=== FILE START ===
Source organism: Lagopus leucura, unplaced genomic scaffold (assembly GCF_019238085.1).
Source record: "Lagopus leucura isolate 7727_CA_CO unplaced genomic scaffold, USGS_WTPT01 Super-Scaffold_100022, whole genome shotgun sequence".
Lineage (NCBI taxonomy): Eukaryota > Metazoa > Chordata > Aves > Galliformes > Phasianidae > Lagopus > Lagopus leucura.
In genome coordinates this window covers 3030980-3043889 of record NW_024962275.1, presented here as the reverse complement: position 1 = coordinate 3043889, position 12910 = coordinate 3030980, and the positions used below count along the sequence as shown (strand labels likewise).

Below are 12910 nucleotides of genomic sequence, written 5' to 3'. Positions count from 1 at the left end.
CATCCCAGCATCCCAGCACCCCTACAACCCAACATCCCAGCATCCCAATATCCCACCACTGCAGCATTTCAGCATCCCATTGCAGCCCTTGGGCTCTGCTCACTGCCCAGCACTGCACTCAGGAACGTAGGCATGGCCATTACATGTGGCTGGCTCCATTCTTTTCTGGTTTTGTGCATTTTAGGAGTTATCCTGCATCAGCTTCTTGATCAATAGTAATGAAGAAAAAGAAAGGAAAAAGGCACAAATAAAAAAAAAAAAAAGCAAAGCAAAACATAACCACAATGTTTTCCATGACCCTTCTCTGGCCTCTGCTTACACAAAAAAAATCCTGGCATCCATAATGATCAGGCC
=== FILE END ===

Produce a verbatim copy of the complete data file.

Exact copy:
Source organism: Lagopus leucura, unplaced genomic scaffold (assembly GCF_019238085.1).
Source record: "Lagopus leucura isolate 7727_CA_CO unplaced genomic scaffold, USGS_WTPT01 Super-Scaffold_100022, whole genome shotgun sequence".
Lineage (NCBI taxonomy): Eukaryota > Metazoa > Chordata > Aves > Galliformes > Phasianidae > Lagopus > Lagopus leucura.
In genome coordinates this window covers 3030980-3043889 of record NW_024962275.1, presented here as the reverse complement: position 1 = coordinate 3043889, position 12910 = coordinate 3030980, and the positions used below count along the sequence as shown (strand labels likewise).

Below are 12910 nucleotides of genomic sequence, written 5' to 3'. Positions count from 1 at the left end.
CATCCCAGCATCCCAGCACCCCTACAACCCAACATCCCAGCATCCCAATATCCCACCACTGCAGCATTTCAGCATCCCATTGCAGCCCTTGGGCTCTGCTCACTGCCCAGCACTGCACTCAGGAACGTAGGCATGGCCATTACATGTGGCTGGCTCCATTCTTTTCTGGTTTTGTGCATTTTAGGAGTTATCCTGCATCAGCTTCTTGATCAATAGTAATGAAGAAAAAGAAAGGAAAAAGGCACAAATAAAAAAAAAAAAAAGCAAAGCAAAACATAACCACAATGTTTTCCATGACCCTTCTCTGGCCTCTGCTTACACAAAAAAAATCCTGGCATCCATAATGATCAGGCC